Tuesday, July 29, 2008

Ravenna- The Treasure of San Vitale

The use of Holy Images in the Church are a universal expression of love for God and the work he does in His Saints. We can see a testimony to the use of Sacred images in the early centuries of the Church from many preserved archaeological sites from ancient Christianity. The catacombs in Rome and the early house churches such as that of Dura Europos were adorned with images depicting Christ or scenes from the Sacred Scriptures. Images of Christ appeared as a way to contemplate the Word made flesh as the Gospel of Saint John proclaims. One of the finest and well preserved icon mosaics from the Byzantine era is in Ravenna, Italy. Unfortunately most of the icons in Byzantium were destroyed by the iconoclasts in the 8th century. The Church eventually overcame this heresy but not without suffering a severe loss to many Holy Images. The Byzantine influence however spread into Italy and this influence can be seen in Ravenna, Italy. Byzantium, although far from a heaven on earth, was for a time the sanctuary and jewel of Christianity in the greater known world, surpassing even the splendor of Rome for a time. Ravenna was the seat to the Byzantine government in Italy for a time.

The Church of San Vitale in Ravenna, was begun by Bishop Ecclesius in 527. It is a host of beautiful examples of early Byzantine iconography. Last year 2007 I was able to visit this beautiful church. The splendor of Christendom comes to life in these brilliant, colorful mosaics. An image of Christ hangs in the air between the Bema and the Nave of the Church surrounded by brilliant medallions of the Saints on both sides of Him. Saint Andrew gazes down upon all who enter. There is a lamb, symbolic of Christ, surrounded by choirs of angels in a dome adorning the Church. The side walls depict scenes from the Old Testament such as the life of Abraham and Moses. Theology comes to life as we see the altar as a main focus of the church. Abel and Melchizedek stand on both sides of the altar, there are also two loaves of bread and a chalice depicting the elements that will become the Body and Blood of Our Lord. The hand of God can be seen above the altar as appearing from the clouds. The Agnus Dei is etched in bands along the vault declaring here is the Lamb of God who takes away the sins of the world.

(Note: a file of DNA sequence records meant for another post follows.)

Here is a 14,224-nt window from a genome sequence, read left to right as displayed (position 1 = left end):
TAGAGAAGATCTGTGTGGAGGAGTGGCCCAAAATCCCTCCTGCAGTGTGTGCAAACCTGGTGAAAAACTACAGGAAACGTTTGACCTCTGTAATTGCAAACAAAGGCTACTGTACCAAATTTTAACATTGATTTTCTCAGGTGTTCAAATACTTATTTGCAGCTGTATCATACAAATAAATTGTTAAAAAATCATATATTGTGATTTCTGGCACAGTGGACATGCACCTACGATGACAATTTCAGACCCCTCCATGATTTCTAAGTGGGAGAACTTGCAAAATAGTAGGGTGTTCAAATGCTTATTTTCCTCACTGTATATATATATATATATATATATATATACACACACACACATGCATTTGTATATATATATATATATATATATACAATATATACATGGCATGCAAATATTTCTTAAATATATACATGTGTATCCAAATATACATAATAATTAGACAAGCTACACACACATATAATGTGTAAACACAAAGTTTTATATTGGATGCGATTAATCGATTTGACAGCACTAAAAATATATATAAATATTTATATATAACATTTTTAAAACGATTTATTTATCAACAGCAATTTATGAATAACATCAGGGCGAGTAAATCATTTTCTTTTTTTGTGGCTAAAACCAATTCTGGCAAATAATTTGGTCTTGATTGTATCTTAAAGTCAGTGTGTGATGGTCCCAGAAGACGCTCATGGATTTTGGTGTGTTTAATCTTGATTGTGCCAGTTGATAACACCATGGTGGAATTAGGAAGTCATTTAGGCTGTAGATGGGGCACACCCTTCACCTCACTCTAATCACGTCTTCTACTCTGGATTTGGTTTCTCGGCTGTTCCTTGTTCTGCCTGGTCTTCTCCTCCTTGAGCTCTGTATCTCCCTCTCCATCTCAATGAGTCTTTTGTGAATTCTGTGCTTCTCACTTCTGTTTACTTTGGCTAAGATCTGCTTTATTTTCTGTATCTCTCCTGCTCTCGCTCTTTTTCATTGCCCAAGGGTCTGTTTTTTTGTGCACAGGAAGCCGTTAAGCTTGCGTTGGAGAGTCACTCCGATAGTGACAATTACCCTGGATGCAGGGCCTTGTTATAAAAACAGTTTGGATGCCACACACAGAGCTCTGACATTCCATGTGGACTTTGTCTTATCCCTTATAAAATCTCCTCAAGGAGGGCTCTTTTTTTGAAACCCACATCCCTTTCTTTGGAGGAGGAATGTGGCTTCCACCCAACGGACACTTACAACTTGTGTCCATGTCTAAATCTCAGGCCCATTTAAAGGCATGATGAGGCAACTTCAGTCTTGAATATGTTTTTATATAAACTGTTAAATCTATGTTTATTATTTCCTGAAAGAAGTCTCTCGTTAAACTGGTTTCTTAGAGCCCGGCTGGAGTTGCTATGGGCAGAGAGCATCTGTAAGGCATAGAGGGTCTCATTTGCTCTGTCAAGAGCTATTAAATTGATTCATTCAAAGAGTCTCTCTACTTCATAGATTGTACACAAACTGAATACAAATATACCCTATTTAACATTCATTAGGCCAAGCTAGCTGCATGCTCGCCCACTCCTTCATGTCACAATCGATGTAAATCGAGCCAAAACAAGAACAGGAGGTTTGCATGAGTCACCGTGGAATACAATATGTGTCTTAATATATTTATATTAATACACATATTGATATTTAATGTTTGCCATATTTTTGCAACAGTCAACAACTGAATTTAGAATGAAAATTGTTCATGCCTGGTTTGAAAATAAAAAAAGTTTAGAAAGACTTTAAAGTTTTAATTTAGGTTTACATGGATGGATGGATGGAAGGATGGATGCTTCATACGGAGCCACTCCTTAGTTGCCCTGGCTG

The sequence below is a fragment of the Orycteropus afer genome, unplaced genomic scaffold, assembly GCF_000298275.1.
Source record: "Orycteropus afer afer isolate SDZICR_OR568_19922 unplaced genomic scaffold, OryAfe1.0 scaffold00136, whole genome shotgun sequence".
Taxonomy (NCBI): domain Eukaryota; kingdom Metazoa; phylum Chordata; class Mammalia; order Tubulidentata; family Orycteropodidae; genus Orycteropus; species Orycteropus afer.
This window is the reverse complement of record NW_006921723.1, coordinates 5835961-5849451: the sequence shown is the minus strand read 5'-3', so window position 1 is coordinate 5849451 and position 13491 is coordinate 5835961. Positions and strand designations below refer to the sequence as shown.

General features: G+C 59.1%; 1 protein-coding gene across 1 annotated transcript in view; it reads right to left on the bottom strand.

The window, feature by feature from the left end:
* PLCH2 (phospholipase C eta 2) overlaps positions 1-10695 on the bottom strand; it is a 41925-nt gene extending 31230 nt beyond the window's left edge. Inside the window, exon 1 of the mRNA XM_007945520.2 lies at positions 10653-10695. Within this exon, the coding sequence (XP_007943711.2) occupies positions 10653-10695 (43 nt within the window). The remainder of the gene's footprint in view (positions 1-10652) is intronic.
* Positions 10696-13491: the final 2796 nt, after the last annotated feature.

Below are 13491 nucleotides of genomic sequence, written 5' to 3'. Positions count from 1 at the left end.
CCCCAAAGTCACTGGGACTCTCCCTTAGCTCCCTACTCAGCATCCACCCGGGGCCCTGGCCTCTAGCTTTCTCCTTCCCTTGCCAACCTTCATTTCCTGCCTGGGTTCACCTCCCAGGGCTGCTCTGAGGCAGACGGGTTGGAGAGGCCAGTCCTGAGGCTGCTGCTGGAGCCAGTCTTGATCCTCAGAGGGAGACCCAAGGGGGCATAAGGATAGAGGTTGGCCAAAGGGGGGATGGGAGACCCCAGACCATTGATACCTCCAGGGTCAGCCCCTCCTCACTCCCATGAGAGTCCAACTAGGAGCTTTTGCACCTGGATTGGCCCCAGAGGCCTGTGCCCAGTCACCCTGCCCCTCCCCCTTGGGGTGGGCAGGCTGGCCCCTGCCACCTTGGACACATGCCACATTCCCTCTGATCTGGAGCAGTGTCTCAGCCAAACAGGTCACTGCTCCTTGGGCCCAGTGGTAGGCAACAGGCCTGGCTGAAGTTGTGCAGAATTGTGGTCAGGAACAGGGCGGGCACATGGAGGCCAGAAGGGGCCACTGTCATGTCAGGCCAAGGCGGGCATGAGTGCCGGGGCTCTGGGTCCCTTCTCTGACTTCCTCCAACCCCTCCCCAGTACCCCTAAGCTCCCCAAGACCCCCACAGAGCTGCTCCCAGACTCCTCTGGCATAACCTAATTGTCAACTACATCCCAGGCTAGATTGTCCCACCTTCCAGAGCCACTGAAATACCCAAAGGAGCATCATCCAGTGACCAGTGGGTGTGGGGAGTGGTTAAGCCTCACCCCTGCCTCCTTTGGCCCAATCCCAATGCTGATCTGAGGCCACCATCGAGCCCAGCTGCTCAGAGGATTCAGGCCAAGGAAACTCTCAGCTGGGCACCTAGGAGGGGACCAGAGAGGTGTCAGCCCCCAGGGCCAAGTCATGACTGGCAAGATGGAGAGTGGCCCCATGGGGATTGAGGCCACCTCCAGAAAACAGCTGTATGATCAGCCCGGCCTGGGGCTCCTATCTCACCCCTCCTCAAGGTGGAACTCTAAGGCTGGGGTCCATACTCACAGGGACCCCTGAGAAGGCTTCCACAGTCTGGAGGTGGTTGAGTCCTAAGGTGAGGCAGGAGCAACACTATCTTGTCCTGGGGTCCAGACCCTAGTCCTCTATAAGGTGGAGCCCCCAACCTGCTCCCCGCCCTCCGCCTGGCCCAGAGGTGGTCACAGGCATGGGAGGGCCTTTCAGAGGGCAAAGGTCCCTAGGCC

Anyone who takes note of the theological symbolism in the iconography can see the plain literal meaning of Body and the Blood of Christ being present after being consecrated by the priest. The symbolism of the priesthood and the literal presence of Christ is unmistakable in the adornment of this glorious structure, as well as the Divine Liturgy which has been celebrated for centuries within her walls. Those who enter this holy sanctuary are utterly taken up into the Holy Mysteries of Almighty God. I couldn't help but be carried away by sheer awe at times, lead into prayer at yet another moment, while being subdued by sheer silence and contemplation in another . It was as if time stood still. There was no difference between the age of Justinian and my own. Looking to the sides of the bema the images of emperor Justinian and his wife Theodora gaze upon me. Here we see a time long past when the ruling authorities on earth also gave glory and honor to God. When we step into this holy space we are no longer burdened by the distractions of the world. We cannot doubt the One Apostolic Church that Christ has graced us with. The living faith still lives and breathes within her walls; bound not by time nor space. We see the Church, the pillar and bulwark of Truth standing majestically for all to admire and embrace.

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